Google Is a Verb Now

by Nina Hoeschele

Published at 2011-02-03

When I was a kid, my parents’ bookshelves held an incredible 27-volume set of Funk & Wagnalls Encyclopedias. I would frequently rush to Funk & Wagnalls with my many questions, carefully selecting the correct volume and flipping anxiously through its pages, hoping desperately that the answer could be found there. And if it couldn’t, well, then, tough. Go to the library, why don’t you?
Those bookshelves still display the encyclopedia set in all its gold-trimmed textual splendor, but it’s collecting dust—and not only because its entries are dated to 1971. These days, our questions are answered much more easily through the nigh-unstoppable power of Google.
Google has become so ubiquitous that people are using it as a verb: “I Googled it.” This kind of Orwellian Newspeak can drive editors crazy, but I’m personally a big fan of linguistic mutants such as this one. When our society develops and embraces a new word, it means something significant about the state of our culture—in this case it references our ever-expanding access to, and reliance upon, the huge knowledge base that is the Internet.
With the advent of Blackberries and the like, this knowledge is almost always directly at hand. There’s no need to wait for answers anymore. I used to spend hours trying to remember the name of “that actor in that movie,” and now my questions are answered so fast that my brain is left scrambling for new ones (an exercise that is encouraged by sites like Wikipedia, which draw you into a page-after-page spiral of unnecessary information).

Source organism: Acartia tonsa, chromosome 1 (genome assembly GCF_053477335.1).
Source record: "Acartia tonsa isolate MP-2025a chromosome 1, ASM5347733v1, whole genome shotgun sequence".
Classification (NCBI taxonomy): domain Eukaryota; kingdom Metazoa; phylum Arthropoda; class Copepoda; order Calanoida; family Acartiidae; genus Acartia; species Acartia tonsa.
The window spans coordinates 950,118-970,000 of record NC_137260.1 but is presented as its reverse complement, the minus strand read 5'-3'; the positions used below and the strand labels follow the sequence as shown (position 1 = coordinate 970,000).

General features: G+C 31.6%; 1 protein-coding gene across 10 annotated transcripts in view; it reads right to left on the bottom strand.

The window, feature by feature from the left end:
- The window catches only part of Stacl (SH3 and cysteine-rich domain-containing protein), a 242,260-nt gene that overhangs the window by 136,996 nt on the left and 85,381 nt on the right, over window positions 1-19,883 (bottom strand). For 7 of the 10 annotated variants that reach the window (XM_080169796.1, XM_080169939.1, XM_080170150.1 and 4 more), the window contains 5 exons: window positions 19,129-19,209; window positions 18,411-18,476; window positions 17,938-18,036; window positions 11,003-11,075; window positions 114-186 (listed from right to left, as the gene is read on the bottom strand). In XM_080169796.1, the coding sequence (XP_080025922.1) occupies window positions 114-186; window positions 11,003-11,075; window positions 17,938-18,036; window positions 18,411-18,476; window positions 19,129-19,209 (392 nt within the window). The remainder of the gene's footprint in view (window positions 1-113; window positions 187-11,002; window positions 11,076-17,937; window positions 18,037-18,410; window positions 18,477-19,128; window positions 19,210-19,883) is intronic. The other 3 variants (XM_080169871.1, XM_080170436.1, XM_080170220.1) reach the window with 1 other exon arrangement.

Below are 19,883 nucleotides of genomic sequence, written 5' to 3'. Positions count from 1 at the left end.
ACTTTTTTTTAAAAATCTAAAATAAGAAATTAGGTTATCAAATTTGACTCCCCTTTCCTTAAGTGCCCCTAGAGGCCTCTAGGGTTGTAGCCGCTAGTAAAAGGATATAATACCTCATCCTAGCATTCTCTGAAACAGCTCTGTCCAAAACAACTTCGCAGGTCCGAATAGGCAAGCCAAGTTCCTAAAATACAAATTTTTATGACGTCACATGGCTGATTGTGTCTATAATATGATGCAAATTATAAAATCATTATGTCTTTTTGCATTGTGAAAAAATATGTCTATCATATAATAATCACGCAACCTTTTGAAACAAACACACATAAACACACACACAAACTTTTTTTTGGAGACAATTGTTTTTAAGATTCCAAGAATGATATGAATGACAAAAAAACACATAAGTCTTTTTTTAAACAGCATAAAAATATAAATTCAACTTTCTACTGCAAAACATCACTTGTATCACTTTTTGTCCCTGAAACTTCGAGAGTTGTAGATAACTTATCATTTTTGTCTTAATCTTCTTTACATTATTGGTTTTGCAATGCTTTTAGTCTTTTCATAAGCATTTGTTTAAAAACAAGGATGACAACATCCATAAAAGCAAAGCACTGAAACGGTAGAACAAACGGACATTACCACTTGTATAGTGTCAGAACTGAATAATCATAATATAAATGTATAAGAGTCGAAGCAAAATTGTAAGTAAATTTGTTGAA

Has this improved our lives? Maybe. But I can’t help but feel like our collective memory is suffering as a result of our reliance on new technology.
Our generation may be more skilled at trivia than any other the world has ever seen, but perhaps there is a limit to what our brains can store. And I can’t help but wonder what important information all these amazing facts about giant squids and apple evaporators have displaced from my brain.
But I guess I’ll find that out the next time I have to do anything useful in a power outage.